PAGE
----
Construction of the Inka Road stands as one of the monumental engineering achievements in history. A network more than 20,000 miles long, crossing mountains and tropical lowlands, rivers and deserts, the Great Inka Road linked Cusco, the administrative capital and spiritual center of the Inka world, to the farthest reaches of its empire. The road continues to serve contemporary Andean communities across Colombia, Ecuador, Peru, Bolivia, Argentina, and Chile as a sacred space and symbol of cultural continuity. In 2014, the United Nations cultural agency, UNESCO, recognized the Inka Road as a World Heritage site.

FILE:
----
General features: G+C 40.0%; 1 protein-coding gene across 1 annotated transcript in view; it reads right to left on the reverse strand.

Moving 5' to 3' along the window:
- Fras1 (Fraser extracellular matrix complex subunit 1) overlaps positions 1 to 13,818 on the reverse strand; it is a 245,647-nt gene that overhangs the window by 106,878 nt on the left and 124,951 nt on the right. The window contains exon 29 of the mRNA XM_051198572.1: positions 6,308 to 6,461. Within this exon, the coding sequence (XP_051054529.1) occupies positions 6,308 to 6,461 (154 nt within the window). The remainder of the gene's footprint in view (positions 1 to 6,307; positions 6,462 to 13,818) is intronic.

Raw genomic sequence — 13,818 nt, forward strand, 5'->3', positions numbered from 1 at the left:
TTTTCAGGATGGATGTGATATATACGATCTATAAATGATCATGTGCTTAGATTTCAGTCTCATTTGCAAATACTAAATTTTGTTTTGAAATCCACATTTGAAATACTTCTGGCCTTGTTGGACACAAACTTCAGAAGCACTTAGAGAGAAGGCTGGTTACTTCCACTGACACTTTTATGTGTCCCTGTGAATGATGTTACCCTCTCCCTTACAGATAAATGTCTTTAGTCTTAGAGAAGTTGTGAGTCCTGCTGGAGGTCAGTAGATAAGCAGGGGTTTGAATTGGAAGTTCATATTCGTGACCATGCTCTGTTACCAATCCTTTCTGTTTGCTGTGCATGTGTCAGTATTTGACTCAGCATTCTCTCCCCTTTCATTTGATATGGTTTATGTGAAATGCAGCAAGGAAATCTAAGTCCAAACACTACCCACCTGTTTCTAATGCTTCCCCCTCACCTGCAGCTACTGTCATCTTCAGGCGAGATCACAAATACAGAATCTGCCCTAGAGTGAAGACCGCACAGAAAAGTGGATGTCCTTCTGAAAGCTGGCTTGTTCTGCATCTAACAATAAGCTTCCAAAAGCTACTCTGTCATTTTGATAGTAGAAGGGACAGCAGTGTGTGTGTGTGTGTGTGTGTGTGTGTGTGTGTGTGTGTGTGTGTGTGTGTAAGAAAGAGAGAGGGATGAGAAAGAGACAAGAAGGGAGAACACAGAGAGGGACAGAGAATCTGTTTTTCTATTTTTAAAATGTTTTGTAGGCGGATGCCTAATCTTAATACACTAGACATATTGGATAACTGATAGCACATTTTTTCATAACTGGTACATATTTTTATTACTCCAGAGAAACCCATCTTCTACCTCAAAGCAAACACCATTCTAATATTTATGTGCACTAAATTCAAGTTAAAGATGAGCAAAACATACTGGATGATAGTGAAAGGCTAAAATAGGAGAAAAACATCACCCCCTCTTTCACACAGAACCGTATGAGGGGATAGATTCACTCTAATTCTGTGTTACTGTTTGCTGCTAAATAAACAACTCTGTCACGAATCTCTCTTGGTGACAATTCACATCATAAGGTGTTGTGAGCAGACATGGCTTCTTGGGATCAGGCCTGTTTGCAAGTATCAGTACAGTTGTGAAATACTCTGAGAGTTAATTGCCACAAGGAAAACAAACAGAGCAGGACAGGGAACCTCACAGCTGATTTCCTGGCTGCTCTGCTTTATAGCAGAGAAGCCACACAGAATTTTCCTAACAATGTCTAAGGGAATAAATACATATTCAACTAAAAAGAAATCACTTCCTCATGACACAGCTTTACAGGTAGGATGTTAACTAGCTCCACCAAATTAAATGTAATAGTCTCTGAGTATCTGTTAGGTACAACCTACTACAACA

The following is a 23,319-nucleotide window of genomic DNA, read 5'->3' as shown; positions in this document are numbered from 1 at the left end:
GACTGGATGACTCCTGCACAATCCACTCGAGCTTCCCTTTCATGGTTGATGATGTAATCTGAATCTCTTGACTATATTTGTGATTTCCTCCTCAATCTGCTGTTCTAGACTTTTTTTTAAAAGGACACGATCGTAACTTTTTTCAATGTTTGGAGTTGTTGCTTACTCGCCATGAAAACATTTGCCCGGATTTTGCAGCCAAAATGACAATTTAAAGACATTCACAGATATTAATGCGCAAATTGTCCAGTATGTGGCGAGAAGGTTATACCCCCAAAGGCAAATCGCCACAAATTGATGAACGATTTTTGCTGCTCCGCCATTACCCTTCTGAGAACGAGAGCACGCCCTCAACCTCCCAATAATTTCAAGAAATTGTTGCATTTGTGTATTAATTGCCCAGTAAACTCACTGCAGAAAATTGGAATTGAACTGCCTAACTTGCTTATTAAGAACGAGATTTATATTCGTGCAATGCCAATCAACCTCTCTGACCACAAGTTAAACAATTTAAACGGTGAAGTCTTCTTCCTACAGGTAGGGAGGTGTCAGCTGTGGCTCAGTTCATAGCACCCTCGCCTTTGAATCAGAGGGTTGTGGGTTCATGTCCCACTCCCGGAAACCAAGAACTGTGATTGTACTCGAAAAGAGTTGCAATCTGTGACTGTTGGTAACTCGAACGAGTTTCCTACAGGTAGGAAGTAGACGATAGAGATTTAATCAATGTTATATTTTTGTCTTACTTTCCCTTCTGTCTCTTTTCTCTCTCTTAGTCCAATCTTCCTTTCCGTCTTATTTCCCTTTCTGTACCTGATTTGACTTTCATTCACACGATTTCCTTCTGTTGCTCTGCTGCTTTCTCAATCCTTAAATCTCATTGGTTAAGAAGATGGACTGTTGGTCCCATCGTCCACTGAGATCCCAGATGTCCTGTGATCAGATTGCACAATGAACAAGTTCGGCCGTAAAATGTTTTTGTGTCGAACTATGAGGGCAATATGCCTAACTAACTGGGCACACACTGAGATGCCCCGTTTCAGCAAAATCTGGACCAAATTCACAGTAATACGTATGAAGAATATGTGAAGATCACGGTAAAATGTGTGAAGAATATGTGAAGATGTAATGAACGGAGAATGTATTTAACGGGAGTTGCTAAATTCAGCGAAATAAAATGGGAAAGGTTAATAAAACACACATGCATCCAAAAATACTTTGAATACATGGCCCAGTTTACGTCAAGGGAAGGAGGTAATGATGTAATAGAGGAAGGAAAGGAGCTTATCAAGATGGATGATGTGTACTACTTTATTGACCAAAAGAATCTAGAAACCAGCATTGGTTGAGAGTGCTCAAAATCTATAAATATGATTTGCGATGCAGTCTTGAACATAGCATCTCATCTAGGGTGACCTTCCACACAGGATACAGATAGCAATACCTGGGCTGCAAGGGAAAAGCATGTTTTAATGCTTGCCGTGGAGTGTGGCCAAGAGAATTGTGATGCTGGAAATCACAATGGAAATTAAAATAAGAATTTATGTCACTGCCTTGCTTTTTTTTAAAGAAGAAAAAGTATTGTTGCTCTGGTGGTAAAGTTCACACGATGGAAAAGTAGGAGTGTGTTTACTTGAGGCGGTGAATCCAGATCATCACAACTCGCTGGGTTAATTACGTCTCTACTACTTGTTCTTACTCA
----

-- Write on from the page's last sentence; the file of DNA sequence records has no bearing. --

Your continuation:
The Great Inka Road: Engineering an Empire explores the foundations of the Inka Road in earlier Andean cultures, technologies that made building the road possible, the cosmology and political organization of the Inka world, and the legacy of the Inka Empire during the colonial period and in the present day.
Whether you go or no, the compelling collection of essays in The Great Inka Road: Engineering an Empire explores the extensive network of trails that is Qhapaq nan (or Great Inca Road). These roads and the accompanying agricultural terraces and structures that have survived for more than six centuries are a testament to the advanced engineering and construction skills of the Inca people. Features more than 225 full-color illustrations.